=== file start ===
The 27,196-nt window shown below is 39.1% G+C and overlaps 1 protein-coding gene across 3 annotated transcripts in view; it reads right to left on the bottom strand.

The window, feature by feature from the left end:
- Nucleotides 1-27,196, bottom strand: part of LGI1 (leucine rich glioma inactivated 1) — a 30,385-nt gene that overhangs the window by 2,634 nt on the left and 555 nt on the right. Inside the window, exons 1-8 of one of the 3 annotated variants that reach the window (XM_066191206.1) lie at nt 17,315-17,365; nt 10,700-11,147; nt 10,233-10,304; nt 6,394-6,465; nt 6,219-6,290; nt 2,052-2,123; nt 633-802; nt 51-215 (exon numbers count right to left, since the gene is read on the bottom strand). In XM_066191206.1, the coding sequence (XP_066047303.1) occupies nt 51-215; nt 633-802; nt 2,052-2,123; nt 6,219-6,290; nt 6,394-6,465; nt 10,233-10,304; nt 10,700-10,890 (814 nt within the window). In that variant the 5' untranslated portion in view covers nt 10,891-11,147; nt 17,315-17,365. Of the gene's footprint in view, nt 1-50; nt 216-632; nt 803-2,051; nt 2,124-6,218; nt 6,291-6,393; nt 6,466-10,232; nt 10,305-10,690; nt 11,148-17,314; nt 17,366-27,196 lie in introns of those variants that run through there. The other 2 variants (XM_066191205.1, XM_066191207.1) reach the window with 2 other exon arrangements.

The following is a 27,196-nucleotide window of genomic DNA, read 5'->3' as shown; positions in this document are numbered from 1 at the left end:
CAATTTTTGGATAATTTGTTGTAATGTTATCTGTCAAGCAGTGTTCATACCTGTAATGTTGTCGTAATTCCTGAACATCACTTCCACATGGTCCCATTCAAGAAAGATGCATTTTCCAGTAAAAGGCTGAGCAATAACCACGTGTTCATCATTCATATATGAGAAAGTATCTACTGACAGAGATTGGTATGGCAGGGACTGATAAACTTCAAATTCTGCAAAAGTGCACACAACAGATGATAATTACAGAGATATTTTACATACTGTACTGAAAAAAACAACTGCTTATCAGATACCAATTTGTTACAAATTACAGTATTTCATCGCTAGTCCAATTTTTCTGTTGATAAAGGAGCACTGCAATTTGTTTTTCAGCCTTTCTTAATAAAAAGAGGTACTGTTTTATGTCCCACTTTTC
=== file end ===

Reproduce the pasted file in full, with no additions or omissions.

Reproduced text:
The 27,196-nt window shown below is 39.1% G+C and overlaps 1 protein-coding gene across 3 annotated transcripts in view; it reads right to left on the bottom strand.

The window, feature by feature from the left end:
- Nucleotides 1-27,196, bottom strand: part of LGI1 (leucine rich glioma inactivated 1) — a 30,385-nt gene that overhangs the window by 2,634 nt on the left and 555 nt on the right. Inside the window, exons 1-8 of one of the 3 annotated variants that reach the window (XM_066191206.1) lie at nt 17,315-17,365; nt 10,700-11,147; nt 10,233-10,304; nt 6,394-6,465; nt 6,219-6,290; nt 2,052-2,123; nt 633-802; nt 51-215 (exon numbers count right to left, since the gene is read on the bottom strand). In XM_066191206.1, the coding sequence (XP_066047303.1) occupies nt 51-215; nt 633-802; nt 2,052-2,123; nt 6,219-6,290; nt 6,394-6,465; nt 10,233-10,304; nt 10,700-10,890 (814 nt within the window). In that variant the 5' untranslated portion in view covers nt 10,891-11,147; nt 17,315-17,365. Of the gene's footprint in view, nt 1-50; nt 216-632; nt 803-2,051; nt 2,124-6,218; nt 6,291-6,393; nt 6,466-10,232; nt 10,305-10,690; nt 11,148-17,314; nt 17,366-27,196 lie in introns of those variants that run through there. The other 2 variants (XM_066191205.1, XM_066191207.1) reach the window with 2 other exon arrangements.

The following is a 27,196-nucleotide window of genomic DNA, read 5'->3' as shown; positions in this document are numbered from 1 at the left end:
CAATTTTTGGATAATTTGTTGTAATGTTATCTGTCAAGCAGTGTTCATACCTGTAATGTTGTCGTAATTCCTGAACATCACTTCCACATGGTCCCATTCAAGAAAGATGCATTTTCCAGTAAAAGGCTGAGCAATAACCACGTGTTCATCATTCATATATGAGAAAGTATCTACTGACAGAGATTGGTATGGCAGGGACTGATAAACTTCAAATTCTGCAAAAGTGCACACAACAGATGATAATTACAGAGATATTTTACATACTGTACTGAAAAAAACAACTGCTTATCAGATACCAATTTGTTACAAATTACAGTATTTCATCGCTAGTCCAATTTTTCTGTTGATAAAGGAGCACTGCAATTTGTTTTTCAGCCTTTCTTAATAAAAAGAGGTACTGTTTTATGTCCCACTTTTC